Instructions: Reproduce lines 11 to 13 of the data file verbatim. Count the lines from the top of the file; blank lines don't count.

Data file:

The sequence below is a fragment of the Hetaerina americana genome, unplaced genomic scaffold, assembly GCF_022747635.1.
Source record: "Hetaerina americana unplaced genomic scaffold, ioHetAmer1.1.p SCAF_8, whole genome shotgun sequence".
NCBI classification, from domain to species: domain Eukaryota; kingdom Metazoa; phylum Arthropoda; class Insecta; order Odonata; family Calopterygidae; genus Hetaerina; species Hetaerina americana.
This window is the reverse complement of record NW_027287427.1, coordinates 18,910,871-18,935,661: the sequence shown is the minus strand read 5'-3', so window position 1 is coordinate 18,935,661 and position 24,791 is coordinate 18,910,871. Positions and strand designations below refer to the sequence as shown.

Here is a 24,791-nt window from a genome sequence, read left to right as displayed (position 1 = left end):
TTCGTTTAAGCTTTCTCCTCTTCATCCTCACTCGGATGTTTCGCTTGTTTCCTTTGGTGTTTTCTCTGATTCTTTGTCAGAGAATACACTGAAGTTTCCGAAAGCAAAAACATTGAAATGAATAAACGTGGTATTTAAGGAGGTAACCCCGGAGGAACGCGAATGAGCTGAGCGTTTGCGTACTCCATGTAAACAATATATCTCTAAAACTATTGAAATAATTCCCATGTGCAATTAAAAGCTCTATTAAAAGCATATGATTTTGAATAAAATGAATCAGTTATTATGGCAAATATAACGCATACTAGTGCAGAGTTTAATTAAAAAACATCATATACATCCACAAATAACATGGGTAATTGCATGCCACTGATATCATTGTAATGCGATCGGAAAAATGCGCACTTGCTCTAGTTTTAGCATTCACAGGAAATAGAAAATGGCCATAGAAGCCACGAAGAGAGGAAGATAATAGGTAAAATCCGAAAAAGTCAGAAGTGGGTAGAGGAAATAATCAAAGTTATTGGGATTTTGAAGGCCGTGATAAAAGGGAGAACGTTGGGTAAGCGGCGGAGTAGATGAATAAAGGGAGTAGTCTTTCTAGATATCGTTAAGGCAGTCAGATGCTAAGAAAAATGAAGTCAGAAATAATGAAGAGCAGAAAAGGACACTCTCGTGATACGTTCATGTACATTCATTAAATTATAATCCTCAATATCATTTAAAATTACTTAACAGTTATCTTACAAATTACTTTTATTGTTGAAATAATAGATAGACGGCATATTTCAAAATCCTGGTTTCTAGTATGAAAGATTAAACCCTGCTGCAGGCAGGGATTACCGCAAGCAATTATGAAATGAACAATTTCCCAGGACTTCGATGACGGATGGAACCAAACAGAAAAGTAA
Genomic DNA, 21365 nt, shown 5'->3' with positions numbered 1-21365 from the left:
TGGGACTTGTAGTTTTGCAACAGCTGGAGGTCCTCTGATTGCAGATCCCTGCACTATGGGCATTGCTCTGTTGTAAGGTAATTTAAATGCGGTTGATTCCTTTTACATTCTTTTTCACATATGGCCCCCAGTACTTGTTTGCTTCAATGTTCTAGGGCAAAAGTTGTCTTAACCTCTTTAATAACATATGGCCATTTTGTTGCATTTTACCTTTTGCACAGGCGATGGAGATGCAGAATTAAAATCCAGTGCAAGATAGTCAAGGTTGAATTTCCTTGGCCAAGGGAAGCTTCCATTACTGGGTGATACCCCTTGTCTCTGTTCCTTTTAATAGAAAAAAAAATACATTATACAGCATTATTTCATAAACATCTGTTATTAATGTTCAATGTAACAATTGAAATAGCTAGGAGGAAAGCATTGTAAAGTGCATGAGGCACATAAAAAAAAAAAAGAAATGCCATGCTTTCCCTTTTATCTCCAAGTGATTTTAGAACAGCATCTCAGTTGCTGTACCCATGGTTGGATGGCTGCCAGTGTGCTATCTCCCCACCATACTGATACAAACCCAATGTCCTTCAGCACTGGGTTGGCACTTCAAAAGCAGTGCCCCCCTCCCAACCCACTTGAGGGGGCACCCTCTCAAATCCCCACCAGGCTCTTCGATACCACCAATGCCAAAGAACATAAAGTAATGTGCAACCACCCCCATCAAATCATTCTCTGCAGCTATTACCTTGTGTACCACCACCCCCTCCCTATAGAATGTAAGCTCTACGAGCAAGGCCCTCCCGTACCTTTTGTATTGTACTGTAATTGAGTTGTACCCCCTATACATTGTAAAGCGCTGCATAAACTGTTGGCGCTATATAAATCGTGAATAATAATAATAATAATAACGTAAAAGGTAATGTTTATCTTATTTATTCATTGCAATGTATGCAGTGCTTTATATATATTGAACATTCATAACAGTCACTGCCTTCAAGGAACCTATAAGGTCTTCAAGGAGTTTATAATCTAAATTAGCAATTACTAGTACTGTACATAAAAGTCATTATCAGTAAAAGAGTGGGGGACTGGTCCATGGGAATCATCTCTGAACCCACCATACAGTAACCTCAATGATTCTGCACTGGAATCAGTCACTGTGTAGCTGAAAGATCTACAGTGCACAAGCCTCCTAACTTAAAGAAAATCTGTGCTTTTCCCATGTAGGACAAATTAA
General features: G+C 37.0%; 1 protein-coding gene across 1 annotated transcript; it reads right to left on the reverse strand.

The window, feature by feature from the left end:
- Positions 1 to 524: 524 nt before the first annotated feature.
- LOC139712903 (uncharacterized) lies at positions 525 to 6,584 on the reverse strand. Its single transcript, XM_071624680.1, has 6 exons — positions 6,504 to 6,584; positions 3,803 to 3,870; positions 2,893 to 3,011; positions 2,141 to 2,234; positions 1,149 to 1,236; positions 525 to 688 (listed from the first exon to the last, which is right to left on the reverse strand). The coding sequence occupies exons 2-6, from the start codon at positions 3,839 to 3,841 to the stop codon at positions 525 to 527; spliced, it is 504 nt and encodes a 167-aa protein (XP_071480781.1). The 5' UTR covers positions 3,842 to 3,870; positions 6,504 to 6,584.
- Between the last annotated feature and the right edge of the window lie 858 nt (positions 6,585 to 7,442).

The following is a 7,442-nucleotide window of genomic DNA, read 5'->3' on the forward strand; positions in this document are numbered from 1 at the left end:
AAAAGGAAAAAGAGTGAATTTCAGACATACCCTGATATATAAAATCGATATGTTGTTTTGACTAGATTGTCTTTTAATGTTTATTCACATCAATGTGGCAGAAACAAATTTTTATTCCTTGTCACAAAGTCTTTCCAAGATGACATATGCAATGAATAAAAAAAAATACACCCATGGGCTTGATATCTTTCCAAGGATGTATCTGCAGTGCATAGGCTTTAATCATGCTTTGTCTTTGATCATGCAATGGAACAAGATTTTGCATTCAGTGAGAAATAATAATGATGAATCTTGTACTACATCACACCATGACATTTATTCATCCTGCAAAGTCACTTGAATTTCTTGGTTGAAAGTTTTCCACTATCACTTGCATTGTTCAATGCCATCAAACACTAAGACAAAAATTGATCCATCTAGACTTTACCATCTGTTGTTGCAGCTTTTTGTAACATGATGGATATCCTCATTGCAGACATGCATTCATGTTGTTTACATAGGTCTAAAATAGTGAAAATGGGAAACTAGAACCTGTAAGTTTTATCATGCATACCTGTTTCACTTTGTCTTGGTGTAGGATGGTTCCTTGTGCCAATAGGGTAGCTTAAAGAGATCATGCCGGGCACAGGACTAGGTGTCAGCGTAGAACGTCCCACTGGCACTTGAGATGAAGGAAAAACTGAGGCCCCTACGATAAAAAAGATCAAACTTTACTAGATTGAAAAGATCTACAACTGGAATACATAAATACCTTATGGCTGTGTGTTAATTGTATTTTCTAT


- Positions 1 to 524: 524 nt before the first annotated feature.
- LOC139712903 (uncharacterized) lies at positions 525 to 6,584 on the reverse strand. Its single transcript, XM_071624680.1, has 6 exons — positions 6,504 to 6,584; positions 3,803 to 3,870; positions 2,893 to 3,011; positions 2,141 to 2,234; positions 1,149 to 1,236; positions 525 to 688 (listed from the first exon to the last, which is right to left on the reverse strand). The coding sequence occupies exons 2-6, from the start codon at positions 3,839 to 3,841 to the stop codon at positions 525 to 527; spliced, it is 504 nt and encodes a 167-aa protein (XP_071480781.1). The 5' UTR covers positions 3,842 to 3,870; positions 6,504 to 6,584.
- Between the last annotated feature and the right edge of the window lie 858 nt (positions 6,585 to 7,442).